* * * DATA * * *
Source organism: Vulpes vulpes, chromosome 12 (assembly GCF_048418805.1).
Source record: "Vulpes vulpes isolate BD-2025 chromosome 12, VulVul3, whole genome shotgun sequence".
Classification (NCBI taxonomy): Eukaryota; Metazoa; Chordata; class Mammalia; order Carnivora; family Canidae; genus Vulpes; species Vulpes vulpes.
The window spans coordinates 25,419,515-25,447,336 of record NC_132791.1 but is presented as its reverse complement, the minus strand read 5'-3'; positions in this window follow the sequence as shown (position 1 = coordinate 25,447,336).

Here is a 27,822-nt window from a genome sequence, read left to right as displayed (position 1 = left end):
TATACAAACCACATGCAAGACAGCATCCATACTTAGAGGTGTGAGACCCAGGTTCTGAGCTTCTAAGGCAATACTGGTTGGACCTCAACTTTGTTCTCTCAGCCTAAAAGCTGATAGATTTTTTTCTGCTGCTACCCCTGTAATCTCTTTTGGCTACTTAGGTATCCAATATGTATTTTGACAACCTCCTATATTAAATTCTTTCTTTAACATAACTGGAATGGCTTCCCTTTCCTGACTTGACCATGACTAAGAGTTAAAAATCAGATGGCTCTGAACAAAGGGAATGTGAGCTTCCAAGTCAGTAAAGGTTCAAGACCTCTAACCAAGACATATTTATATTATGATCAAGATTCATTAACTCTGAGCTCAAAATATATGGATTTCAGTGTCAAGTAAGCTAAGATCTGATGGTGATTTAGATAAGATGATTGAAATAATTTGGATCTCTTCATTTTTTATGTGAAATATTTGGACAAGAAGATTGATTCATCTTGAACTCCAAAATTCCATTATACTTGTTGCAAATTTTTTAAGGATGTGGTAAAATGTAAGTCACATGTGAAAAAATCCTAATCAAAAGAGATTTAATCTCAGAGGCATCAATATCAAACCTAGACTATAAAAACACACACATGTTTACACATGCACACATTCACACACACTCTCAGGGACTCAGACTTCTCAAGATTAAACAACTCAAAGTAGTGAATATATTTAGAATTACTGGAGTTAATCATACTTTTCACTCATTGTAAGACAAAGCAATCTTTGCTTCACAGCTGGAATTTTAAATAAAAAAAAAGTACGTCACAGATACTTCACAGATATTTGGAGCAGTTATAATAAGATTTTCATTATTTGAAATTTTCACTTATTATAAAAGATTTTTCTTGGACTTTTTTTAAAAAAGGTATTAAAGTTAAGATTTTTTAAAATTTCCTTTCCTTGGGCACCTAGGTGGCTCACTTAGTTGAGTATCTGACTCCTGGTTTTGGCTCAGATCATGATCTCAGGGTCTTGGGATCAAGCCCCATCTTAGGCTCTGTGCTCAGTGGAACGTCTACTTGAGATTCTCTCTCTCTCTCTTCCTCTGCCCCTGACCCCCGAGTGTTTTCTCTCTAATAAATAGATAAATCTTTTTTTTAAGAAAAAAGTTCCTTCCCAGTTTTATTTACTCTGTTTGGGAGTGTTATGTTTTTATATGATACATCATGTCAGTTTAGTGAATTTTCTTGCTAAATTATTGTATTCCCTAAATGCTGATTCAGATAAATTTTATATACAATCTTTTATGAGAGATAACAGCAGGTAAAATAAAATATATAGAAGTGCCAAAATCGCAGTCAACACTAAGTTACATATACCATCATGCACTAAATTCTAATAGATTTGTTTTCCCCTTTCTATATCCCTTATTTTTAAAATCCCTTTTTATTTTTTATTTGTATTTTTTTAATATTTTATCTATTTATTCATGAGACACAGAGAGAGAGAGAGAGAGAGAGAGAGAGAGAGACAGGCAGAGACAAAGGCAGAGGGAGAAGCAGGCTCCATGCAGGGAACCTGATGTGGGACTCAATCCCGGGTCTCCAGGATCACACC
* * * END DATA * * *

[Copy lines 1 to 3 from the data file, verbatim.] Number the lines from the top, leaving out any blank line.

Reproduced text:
Source organism: Vulpes vulpes, chromosome 12 (assembly GCF_048418805.1).
Source record: "Vulpes vulpes isolate BD-2025 chromosome 12, VulVul3, whole genome shotgun sequence".
Classification (NCBI taxonomy): Eukaryota; Metazoa; Chordata; class Mammalia; order Carnivora; family Canidae; genus Vulpes; species Vulpes vulpes.